Whitney Pipkin

Whitney Pipkin writes at the intersection of food, agriculture and the environment from her home base in Northern Virginia. Her work for the Bay Journal often focuses on the Potomac and Anacostia rivers, and she is a fellow of the Institute for Journalism & Natural Resources. .(JavaScript must be enabled to view this email address).

Dark skies shed light on Shenandoah stars

Astronomers say that the Milky Way — that thick swath of stars that stretches across the dark night sky — isn’t visible for 80 percent of the people who live in North America. For many, the bright city lights cause the beauty overhead to disappear.

If you live in a light-flooded landscape, consider leaving the lights behind, perhaps on a one-with-nature trip to a national park, to find out what you are missing. Shenandoah National Park, on the western end of the Chesapeake Bay watershed, offers some of the region’s most unadulterated views of night skies and has several programs to help visitors appreciate them.

The lack of artificial light, along with crisp skies that accompany the park’s higher elevation, bring the constellations into clear view.

“We’ve had many people tell us that our program was the first time they ever saw the Milky Way or realized that’s even what they were looking at,” said Debby Smith, interpretive operations supervisor at the more than 300-square-mile park. “A lot of people are nervous about stargazing on their own, because they’re not sure what they’re looking at.”

That’s one of the reasons the park offers a series of free “night skies” programs from May to October. Visitors who are camping under the stars or lodging nearby can join amateur astronomers — volunteers from local organizations like the Charlottesville Astronomical Society — for a closer look at the sparkling skies and an explanation of what they see.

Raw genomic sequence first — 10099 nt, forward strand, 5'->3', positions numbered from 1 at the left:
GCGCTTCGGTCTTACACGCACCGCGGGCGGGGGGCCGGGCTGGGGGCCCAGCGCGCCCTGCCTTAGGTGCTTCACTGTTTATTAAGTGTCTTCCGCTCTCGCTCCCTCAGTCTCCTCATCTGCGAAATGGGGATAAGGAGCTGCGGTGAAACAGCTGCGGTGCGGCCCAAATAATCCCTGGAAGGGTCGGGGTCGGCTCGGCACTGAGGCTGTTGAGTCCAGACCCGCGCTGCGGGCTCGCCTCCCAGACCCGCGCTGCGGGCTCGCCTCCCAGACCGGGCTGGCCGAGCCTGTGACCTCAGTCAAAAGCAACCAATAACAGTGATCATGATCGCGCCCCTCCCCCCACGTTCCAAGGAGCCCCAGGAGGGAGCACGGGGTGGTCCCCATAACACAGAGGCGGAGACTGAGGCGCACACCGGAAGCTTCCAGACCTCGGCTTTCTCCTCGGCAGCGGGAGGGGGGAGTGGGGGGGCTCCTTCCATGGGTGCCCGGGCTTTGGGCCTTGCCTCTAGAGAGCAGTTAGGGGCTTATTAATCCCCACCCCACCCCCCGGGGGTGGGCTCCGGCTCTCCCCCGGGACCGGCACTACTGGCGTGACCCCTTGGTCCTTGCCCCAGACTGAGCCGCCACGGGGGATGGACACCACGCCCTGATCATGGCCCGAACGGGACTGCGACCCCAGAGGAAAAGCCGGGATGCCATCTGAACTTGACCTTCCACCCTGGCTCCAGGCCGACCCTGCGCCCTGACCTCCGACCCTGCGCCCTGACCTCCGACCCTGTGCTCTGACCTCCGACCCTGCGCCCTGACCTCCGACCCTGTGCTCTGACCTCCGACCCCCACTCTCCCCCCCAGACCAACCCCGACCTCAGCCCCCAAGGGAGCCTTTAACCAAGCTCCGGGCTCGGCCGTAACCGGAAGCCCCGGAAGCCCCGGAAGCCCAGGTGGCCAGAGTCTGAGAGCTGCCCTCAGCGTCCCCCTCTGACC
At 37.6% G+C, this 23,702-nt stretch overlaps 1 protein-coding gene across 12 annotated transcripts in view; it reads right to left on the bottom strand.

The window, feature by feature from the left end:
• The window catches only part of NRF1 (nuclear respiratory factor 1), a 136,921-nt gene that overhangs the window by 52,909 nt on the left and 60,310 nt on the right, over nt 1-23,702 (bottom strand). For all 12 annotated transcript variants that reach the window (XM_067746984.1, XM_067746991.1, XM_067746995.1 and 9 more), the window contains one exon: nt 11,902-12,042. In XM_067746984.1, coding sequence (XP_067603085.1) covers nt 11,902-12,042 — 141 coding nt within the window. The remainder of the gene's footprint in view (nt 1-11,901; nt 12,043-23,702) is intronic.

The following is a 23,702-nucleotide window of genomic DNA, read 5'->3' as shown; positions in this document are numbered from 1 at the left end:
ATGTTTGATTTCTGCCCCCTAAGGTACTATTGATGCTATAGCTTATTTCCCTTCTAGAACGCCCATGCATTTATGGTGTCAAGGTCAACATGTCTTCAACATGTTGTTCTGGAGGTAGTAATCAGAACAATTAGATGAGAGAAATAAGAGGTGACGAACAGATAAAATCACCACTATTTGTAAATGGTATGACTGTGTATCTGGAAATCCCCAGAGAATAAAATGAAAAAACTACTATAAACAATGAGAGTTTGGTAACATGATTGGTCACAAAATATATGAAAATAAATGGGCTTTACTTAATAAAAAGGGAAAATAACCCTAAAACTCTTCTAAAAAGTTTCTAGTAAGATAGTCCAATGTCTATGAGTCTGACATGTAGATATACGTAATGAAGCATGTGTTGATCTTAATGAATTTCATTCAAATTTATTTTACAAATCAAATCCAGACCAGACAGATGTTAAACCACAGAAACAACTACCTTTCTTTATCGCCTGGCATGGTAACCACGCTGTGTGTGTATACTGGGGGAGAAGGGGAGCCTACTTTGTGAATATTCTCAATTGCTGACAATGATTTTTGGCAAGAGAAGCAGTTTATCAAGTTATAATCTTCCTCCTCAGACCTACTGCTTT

The monthly programs take place on the third or fourth Friday of each month, with the exception of August. The August event is scheduled for Saturday, Aug. 12, so that participants can view the Perseid meteor shower taking place that evening.

The stargazing begins after dark at Big Meadows, across from the visitor center. With the help of telescopes and laser pointers, new and experienced stargazers can view and identify the constellations that might be obscured by lights near their own backyards.

They’ll also catch a glimpse of why protected spaces like Shenandoah National Park are important for preserving the views that people enjoy both day and night. While Shenandoah is perhaps best known for its Skyline Drive, which offers breathtaking vistas of the Blue Ridge Mountains, its nighttime sights have become another claim to fame.

For the National Park Service’s centennial last year, the park expanded its late-night offerings into a weekend-long Night Sky Festival. Smith said that one of the stargazing events, offered simultaneously at three locations in the park, drew 1,100 people.

“It was just really cool to see that many people interested in having a nighttime experience in the park, interested in stargazing,” she said. “When the event ended, we had visitors say, ‘When is next year’s?’ ”